After filing your taxes and going to the dentist, the most dreaded activity must be going to meetings. Regardless of your title or type of association we all have to go to meetings. Sometimes you’re the organizer; sometimes you’re the chair or one of the speakers. If you’re really lucky you don’t have to do anything except stay awake through the whole proceeding (easier said than done I know!). For my first guest post I wanted to address this head on and give you three tips to improve any board meeting almost immediately. As an executive speech coach, a huge part of what I do is help my clients communicate more effectively, not only at the podium in front of a large audience, but also on the ‘boardroom stage’ in front of a smaller, but sometimes much more challenging audience. There’s often more at stake when it’s an intimate presentation to fellow board members who you’re going to see again and again. So here we go:
Read the agenda ahead of time or have your assistant read it for you. I have sat on so many not-for-profit boards over the years and always been surprised at how many times the agenda was not sent out before the meeting. If you’re a busy executive attending the meeting, then either try to make time to read the agenda (even on your smartphone on the go) or have your assistant read it and brief you on the key points, particularly if you need to address the board on a particular subject.
Prepare for and practice your talking points. So your assistant has briefed you on the agenda and highlighted one item that you must speak to. The next step is to prepare (in writing) your talking points and practice them out loud. You’ll be surprised how different things sound when you say them out loud. Be ready for any questions that might come your way. Again you can have your assistant prepare the talking points for you, but it must be in your words – otherwise when you go to speak to the board you’ll probably stumble and sound ineffective.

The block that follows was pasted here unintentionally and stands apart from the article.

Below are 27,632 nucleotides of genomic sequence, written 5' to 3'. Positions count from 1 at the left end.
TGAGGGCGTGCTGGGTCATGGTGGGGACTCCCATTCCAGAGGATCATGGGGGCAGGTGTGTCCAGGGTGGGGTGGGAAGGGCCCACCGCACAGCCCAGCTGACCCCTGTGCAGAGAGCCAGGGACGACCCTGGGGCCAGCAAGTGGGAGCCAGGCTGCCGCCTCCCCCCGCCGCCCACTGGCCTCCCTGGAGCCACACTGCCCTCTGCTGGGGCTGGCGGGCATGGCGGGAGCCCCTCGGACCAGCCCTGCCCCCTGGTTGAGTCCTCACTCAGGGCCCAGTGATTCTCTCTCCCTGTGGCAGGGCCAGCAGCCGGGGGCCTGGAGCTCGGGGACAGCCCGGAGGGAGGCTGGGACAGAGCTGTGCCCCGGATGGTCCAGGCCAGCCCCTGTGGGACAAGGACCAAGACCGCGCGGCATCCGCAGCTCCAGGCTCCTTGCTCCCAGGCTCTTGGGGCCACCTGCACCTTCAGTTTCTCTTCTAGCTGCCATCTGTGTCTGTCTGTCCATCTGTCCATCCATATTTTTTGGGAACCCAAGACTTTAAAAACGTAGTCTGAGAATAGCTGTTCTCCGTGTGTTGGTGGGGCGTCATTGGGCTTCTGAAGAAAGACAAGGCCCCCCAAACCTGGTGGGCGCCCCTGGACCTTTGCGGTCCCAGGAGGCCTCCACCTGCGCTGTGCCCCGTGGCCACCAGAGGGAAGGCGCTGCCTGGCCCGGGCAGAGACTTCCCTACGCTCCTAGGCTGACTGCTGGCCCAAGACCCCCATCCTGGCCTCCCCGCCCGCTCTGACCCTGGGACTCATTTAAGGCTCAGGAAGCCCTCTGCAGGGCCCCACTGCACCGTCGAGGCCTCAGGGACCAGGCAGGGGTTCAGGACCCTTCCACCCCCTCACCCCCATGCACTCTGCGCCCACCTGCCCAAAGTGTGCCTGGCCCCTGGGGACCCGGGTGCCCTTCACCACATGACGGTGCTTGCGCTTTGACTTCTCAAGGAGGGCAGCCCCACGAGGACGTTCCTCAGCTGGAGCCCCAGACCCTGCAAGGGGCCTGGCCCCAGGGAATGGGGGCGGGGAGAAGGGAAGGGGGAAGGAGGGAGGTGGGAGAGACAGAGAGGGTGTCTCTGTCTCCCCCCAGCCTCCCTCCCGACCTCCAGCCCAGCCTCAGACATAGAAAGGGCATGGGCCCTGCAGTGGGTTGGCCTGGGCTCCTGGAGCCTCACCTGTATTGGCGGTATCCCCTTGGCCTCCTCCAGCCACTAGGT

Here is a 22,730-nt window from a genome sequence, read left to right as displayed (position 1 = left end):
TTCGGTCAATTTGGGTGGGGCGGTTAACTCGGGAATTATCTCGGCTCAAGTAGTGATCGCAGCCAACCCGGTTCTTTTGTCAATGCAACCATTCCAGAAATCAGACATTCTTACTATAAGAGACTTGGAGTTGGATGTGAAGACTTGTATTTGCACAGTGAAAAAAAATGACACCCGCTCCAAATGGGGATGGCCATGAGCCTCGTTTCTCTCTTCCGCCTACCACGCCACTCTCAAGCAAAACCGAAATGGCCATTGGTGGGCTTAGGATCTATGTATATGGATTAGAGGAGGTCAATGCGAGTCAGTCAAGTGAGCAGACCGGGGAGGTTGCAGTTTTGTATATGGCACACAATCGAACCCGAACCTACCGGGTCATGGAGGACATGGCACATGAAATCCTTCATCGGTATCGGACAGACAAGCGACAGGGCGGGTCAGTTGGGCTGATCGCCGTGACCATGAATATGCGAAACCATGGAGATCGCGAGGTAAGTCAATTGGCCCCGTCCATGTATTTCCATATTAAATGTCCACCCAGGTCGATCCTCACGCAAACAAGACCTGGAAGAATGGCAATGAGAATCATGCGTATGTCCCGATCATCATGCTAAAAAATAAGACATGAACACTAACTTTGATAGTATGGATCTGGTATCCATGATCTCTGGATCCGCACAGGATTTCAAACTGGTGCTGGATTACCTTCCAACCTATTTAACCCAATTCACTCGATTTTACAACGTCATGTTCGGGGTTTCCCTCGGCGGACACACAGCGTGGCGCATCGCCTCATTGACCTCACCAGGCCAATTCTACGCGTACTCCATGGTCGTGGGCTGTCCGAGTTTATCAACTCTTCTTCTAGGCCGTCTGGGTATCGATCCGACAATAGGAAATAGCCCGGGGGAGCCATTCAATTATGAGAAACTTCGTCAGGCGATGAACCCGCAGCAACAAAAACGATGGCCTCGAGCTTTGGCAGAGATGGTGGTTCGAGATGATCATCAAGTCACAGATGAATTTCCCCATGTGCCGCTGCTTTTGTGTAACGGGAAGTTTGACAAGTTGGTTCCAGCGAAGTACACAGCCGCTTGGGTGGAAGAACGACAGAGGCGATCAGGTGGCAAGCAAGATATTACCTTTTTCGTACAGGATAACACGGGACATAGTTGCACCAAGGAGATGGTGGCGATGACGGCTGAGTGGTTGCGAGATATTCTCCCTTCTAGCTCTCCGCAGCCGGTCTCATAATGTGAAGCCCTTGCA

Use gestures and non-verbal communication to your advantage. Don’t underestimate the power of non-verbal communication in any business setting – particularly during board meetings or negotiations. A prolonged glance or meaningful hand gesture can say infinitely more than speaking in your loudest voice. Plus they can convey how you feel with more tact, which is essential if you want to maintain good working relationships around the table. So use your hands with purpose and maintain good eye contact.
These are three quick ways that you can make the most of your next board meeting and put yourself in a position of greater strategic advantage. Remember that you need to be authentic and consistent in all your communications if you want to have the greatest impact speaking in any professional setting. One final point; remember to give others the respect they deserve by listening to them attentively. My clients are always surprised when I tell them that one of the best ways to improve your public speaking skills is to listen more and talk less.
Narges Nirumvala is the Founder of ExecutiveSpeak Coaching International. She has quickly established herself as one of the top executive speech coaches and public speaking trainers in Vancouver. You can reach her at firstname.lastname@example.org